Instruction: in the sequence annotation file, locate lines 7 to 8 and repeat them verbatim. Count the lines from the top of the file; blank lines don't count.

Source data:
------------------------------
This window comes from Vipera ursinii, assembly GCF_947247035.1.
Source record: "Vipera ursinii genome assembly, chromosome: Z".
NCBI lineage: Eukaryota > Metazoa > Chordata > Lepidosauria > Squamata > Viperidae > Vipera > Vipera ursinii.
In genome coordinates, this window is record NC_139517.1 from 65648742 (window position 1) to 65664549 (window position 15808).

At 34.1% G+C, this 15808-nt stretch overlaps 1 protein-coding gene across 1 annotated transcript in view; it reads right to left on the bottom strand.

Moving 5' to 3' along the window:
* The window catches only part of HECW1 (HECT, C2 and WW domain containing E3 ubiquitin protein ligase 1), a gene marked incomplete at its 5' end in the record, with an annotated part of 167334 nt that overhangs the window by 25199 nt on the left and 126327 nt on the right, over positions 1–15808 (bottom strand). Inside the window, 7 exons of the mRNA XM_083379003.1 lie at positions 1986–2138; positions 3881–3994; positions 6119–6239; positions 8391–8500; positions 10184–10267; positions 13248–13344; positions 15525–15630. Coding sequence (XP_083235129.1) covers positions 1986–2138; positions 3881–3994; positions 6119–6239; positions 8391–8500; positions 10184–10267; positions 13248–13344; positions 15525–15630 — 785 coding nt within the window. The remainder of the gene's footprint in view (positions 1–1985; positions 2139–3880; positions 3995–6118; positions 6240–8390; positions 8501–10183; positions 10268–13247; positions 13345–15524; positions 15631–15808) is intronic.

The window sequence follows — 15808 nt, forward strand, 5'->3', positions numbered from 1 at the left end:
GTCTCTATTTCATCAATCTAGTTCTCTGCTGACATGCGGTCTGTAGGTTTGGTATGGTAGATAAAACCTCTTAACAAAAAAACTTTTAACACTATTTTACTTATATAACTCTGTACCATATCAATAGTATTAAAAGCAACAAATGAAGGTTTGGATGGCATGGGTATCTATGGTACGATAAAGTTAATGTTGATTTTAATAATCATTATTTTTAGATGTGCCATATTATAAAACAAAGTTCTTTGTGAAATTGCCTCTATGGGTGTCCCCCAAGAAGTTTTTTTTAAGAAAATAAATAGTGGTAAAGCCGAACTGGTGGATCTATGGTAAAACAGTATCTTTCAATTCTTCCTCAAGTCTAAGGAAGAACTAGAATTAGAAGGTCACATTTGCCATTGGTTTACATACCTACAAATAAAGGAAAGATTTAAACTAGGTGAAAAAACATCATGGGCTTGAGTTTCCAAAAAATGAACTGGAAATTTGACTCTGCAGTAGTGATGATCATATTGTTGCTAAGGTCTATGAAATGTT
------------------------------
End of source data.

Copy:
* The window catches only part of HECW1 (HECT, C2 and WW domain containing E3 ubiquitin protein ligase 1), a gene marked incomplete at its 5' end in the record, with an annotated part of 167334 nt that overhangs the window by 25199 nt on the left and 126327 nt on the right, over positions 1–15808 (bottom strand). Inside the window, 7 exons of the mRNA XM_083379003.1 lie at positions 1986–2138; positions 3881–3994; positions 6119–6239; positions 8391–8500; positions 10184–10267; positions 13248–13344; positions 15525–15630. Coding sequence (XP_083235129.1) covers positions 1986–2138; positions 3881–3994; positions 6119–6239; positions 8391–8500; positions 10184–10267; positions 13248–13344; positions 15525–15630 — 785 coding nt within the window. The remainder of the gene's footprint in view (positions 1–1985; positions 2139–3880; positions 3995–6118; positions 6240–8390; positions 8501–10183; positions 10268–13247; positions 13345–15524; positions 15631–15808) is intronic.

The window sequence follows — 15808 nt, forward strand, 5'->3', positions numbered from 1 at the left end: